Advice for Parents/Carers, Employers and staff
The foundation of all that we do is about keeping students safe and supporting their social and educational development.
We know that young people have a natural curiosity and this can at times lead them down paths that may not be safe. The following points relate to Radicalisation and Extremism but if you have any concerns regarding Safeguarding please do not hesitate in contacting anyone below.
PREVENT is one of 4 strands of the Government’s counter terrorism strategy (CONTEST). The UK currently faces a range of terrorist threats and those people who pose a threat seek to radicalise and recruit people to their cause. Therefore early intervention is at the heart of PREVENT.
The commonly used definitions within the PREVENT agenda are as follows:
- An ideology is a set of beliefs.
- Radicalisation is the process by which a person comes to support terrorism and forms of extremism that may lead to terrorism.
- Safeguarding is the process of protecting vulnerable people, whether from crime, other forms of abuse or from being drawn into terrorism-related activity.
- Terrorism is an action that endangers or causes serious violence, damage or disruption and is intended to influence the government or to intimidate the public and is made with the intention of advancing a political, religious or ideological cause.
- Vulnerability describes factors and characteristics associated with being susceptible to radicalisation.
- Extremism is vocal or active opposition to fundamental British Values, including democracy, the rule of law, Individual and mutual respect and tolerance of different faiths and beliefs.
Why might a young person be drawn towards extremist ideologies?
- They may be searching for answers to questions about identity, faith and belonging
- They may be driven by the desire for adventure and excitement
- They may be driven by a need to raise their self-esteem and promote their ‘street-cred’
- They may be drawn to a group or individual who can offer identity, social network and support
- They may be influenced by world events and a sense of grievance resulting in a need to make a difference
How might this happen?
- Online – the internet provides connectivity and interaction. As we know internet usage has increased dramatically over the last 10 years and the use of social media is part and part of everyday life. These can be useful tools but we need to be aware there are powerful programmes and networks that use these media to reach out to young people and can communicate extremist messages.
- Peer Interaction – young people at risk may display extrovert behaviour, start getting into trouble at College or on the streets. They may also mix with other young people behaving badly but this is not always the case and often become withdrawn and isolated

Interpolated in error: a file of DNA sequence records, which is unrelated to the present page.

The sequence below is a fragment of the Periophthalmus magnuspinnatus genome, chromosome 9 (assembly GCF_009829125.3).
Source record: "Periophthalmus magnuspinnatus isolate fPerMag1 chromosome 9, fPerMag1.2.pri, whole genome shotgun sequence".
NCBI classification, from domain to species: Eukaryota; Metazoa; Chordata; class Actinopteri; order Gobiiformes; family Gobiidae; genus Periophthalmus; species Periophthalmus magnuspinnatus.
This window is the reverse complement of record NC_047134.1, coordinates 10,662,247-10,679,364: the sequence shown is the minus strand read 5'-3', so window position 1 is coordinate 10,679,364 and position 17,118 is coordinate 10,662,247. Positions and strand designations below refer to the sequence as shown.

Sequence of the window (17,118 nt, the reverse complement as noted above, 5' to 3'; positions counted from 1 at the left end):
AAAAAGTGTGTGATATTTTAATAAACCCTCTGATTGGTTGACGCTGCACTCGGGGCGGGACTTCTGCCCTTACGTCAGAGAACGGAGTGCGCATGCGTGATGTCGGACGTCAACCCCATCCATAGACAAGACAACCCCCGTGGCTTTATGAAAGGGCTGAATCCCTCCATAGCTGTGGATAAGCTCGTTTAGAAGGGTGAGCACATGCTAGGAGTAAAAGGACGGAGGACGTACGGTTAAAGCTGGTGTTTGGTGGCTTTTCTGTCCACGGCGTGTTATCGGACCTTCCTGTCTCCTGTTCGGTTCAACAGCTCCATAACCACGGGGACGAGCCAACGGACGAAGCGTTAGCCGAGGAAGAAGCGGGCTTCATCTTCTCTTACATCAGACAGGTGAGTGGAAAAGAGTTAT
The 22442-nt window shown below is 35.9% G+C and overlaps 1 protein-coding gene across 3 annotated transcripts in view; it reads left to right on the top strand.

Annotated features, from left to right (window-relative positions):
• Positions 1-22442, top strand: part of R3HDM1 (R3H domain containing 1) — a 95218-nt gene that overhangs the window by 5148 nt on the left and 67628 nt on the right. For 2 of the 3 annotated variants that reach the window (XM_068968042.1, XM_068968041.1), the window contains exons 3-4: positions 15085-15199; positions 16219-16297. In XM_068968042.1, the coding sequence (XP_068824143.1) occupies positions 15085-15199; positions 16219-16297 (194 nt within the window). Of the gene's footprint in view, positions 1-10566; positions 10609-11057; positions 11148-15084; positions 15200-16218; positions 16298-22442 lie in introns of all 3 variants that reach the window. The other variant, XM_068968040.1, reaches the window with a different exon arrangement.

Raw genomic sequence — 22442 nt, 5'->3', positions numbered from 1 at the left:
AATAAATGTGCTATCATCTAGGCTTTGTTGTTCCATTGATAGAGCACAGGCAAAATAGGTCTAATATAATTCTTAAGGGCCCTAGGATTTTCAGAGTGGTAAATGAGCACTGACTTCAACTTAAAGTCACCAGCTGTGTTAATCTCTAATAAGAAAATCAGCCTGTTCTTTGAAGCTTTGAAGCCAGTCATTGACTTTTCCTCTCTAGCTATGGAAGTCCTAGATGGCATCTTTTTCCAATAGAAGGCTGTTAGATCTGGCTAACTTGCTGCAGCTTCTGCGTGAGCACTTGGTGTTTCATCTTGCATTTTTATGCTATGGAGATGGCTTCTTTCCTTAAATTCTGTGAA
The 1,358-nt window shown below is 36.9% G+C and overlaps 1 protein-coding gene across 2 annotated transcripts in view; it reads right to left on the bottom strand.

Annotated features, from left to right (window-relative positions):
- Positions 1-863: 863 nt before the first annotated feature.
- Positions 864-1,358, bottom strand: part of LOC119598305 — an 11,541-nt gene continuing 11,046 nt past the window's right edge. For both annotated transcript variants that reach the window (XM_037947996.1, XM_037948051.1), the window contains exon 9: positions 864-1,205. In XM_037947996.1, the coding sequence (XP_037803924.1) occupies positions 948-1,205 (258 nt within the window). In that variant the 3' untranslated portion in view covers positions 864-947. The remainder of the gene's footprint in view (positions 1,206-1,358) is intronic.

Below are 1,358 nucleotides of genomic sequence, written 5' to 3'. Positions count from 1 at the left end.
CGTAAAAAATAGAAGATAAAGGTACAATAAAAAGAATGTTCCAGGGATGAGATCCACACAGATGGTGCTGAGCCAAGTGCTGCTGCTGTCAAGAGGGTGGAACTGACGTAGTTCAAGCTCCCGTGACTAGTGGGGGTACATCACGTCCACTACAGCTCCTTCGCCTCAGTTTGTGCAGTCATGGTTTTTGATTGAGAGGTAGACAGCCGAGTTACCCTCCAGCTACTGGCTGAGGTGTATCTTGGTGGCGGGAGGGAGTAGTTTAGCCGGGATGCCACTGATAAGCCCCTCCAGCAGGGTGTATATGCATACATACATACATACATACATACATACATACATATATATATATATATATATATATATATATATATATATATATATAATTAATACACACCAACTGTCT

Recognising Extremism – signs may include:
- Out of character changes in dress, behaviour and peer relationships
- Secretive behaviour
- Losing interest in friends and activities
- Showing sympathy for extremist causes
- Glorifying violence
- Possessing illegal or extremist literature
- Advocating messages similar to illegal organisations such as ‘Muslims against Crusades’ or other non-proscribed extremist groups such as the English Defence League
How can you support young people to stay safe?
- Keep lines of communication open, listen and talk to them about their interests
- Talk to them about what they see on TV or the internet and that this may not be the whole picture
- Allow and encourage debate and questioning on local and world events and help them to see different points of view.
- Encourage them to show an interest in the local community
- Help them to understand the dangers of becoming involved in situations about which they may not have the full information, this includes about it being okay to have views and trying to change things but they should not take violent action against others or support those that do
- It is difficult to monitor young people’s online activity but remind them about the safe use of the internet
If you have concerns or questions around this please contact the following:
- If an imminent threat of harm to others the Police on 999 or the Anti-Terrorist Hotline 0800 789 321
- Designated Senior Safeguarding Lead – Dawn Cooke Ext 5555 – firstname.lastname@example.org
- Designated Safeguarding Officer- Claire Steadman - Ext 5559 – email@example.com
- Safeguarding Officers:
- Canvey - Jerry Whiteley, Louise Pinks
- Basildon – Deborah Mead, Alan Claughan
- TUCA – Mark Davison, Helen Russell
For further information please see our full Prevent policy